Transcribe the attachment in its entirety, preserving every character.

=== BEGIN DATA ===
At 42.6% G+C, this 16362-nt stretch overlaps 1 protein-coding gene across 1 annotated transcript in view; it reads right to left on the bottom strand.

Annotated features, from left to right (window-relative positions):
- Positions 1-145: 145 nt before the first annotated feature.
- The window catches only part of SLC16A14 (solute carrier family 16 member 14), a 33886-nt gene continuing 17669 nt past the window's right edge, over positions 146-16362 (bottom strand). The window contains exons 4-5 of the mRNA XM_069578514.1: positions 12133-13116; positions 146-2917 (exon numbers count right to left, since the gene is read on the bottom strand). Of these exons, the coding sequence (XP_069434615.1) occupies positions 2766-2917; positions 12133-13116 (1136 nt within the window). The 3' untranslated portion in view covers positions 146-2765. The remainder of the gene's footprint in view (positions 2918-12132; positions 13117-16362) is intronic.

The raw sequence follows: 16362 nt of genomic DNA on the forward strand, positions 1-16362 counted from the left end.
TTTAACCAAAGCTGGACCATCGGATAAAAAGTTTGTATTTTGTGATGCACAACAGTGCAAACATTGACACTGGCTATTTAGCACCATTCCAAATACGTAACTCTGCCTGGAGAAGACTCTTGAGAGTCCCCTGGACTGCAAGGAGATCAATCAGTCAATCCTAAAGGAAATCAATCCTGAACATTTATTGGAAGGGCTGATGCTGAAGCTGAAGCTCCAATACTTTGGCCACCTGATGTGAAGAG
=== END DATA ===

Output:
At 42.6% G+C, this 16362-nt stretch overlaps 1 protein-coding gene across 1 annotated transcript in view; it reads right to left on the bottom strand.

Annotated features, from left to right (window-relative positions):
- Positions 1-145: 145 nt before the first annotated feature.
- The window catches only part of SLC16A14 (solute carrier family 16 member 14), a 33886-nt gene continuing 17669 nt past the window's right edge, over positions 146-16362 (bottom strand). The window contains exons 4-5 of the mRNA XM_069578514.1: positions 12133-13116; positions 146-2917 (exon numbers count right to left, since the gene is read on the bottom strand). Of these exons, the coding sequence (XP_069434615.1) occupies positions 2766-2917; positions 12133-13116 (1136 nt within the window). The 3' untranslated portion in view covers positions 146-2765. The remainder of the gene's footprint in view (positions 2918-12132; positions 13117-16362) is intronic.

The raw sequence follows: 16362 nt of genomic DNA on the forward strand, positions 1-16362 counted from the left end.
TTTAACCAAAGCTGGACCATCGGATAAAAAGTTTGTATTTTGTGATGCACAACAGTGCAAACATTGACACTGGCTATTTAGCACCATTCCAAATACGTAACTCTGCCTGGAGAAGACTCTTGAGAGTCCCCTGGACTGCAAGGAGATCAATCAGTCAATCCTAAAGGAAATCAATCCTGAACATTTATTGGAAGGGCTGATGCTGAAGCTGAAGCTCCAATACTTTGGCCACCTGATGTGAAGAG